He will eat something else if they try feeding him something palatable. Dog food is very bad for him. Start with red foods like tomato and berry, turtles find red foods attractive. Ornates are very carnivorous, especially when young, so try food that moves, like nightcrawlers and crockets.
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Animal-World info on Pig-nosed Turtle
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Henry Ching - 2013-02-04
Hi, my 5 year old pignose turtle recently developed brownish growths around the back of his neck and around the areas of the plastron. He is kept in a 90 gallon tank with parrot fish and tinfoil barbs in a community setting. Also present are 2 malayan box turtles. No aggression between them are seen. Any comments on what those growths are? And any recommended treatments? Thanks.

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  • Clarice Brough - 2013-02-06
    Not sure what's up with those growths, your best bet would be to take it to a veterinarian so you know what your are dealing with. In general, sometimes skin problems can show up as small bumps, though often more whitish. A couple of aids to help with that are to add salt to the enclosure, about 2 ounces of sea salt for every 20 gallons. Also making sure the substrate is soft helps to prevent skin problems, such as a play sand and a crushed coral mix. Aragonite can also be used. Good luck!
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Animal-World info on Red-eared Slider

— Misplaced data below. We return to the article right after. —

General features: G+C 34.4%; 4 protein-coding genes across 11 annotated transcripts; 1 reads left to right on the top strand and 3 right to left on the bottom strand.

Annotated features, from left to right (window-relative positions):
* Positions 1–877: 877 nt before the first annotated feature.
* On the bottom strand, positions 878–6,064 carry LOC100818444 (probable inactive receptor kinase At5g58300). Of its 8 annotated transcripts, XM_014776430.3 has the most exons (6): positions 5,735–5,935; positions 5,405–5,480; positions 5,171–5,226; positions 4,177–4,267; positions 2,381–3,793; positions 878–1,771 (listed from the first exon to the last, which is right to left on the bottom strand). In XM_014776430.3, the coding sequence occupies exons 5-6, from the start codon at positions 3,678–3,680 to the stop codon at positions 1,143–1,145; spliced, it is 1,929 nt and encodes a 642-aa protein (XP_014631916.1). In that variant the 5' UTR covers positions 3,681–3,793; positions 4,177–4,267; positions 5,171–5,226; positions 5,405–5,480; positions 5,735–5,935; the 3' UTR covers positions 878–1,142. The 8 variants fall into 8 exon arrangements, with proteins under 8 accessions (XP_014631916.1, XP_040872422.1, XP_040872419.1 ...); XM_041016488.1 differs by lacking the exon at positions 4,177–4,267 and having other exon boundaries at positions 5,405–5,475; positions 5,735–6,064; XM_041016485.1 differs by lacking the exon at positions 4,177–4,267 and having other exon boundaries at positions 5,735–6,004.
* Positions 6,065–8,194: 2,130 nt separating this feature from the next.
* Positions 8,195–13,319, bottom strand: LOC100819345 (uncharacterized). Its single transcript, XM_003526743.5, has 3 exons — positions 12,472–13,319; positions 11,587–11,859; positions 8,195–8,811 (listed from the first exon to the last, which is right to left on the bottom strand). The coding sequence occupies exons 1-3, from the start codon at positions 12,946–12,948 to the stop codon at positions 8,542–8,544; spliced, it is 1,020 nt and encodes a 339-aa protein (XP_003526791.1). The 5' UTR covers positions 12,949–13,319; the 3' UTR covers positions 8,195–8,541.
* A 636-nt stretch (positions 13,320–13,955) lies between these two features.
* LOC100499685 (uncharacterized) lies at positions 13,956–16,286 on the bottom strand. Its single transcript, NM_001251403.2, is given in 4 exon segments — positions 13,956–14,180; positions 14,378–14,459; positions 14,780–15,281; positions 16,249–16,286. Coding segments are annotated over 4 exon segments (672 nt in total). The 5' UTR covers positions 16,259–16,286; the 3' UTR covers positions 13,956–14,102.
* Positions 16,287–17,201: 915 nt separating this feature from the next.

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Chelle - 2008-03-01
My 2 month old RES lives in a 40 gallon long aquarium. He has a basking light, uvb light, a ramp for basking, a water heater and powerful filter (200 gallons per hour). He lives with 3 rosey red minnows and 6 zebra danios. I made the mistake of feeding him dried shrimp treats and then he wouldn't eat anything else. I have some advice on what to do if this happens to anyone else: Buy baby turtle floating food sticks, grind them down to a powder, add a little calcim/vitamin powder and a drop of water. Add a tiny bit of the dried shrimp (for the smell) and mix into a paste like texture. Then I put a dab of the mixture on the tip of my finger and hold it just above the water so he can reach up and get it. This is working great and he is thriving. I also have a small piece of cuttlebone floating in the water and have ordered water lettuce and water hyacinth. I haven't seen him bite the cuttlebone yet. He does try to bite the fake plants, this is why I ordered the edible water plants. I hope this info might help someone else out there with a picky eater like mine.

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sharon - 2013-01-18
I was just given a 75gal tank with 4 turtles. Two are 7 to 8 in and the other two are 5 or 6 in. I have done my research and have learned a lot! I am wanting to feed them in a different containers to keep their tank a little cleaner but when I put them in the new container only one will eat! The others just swim around and try to figure out how to get out! I want to take the best care of them all but one will come to the top of the water when I'm close so it's not that they are freaking out about me! Any help would be awesome! Thanks for your time!

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  • Jasmine Brough Hinesley - 2013-01-18
    How long have you had them? I'm thinking that maybe since you only just got them they may need a little more time to acclimate to their new environment. You might want to try feeding them in their tank and see if they will eat there. If not, just keep trying for a few days to see if you can get them to eat. Once they are eating in their tank you could try having them eat in the other containers again. Too much change all at once might just be stressful for them.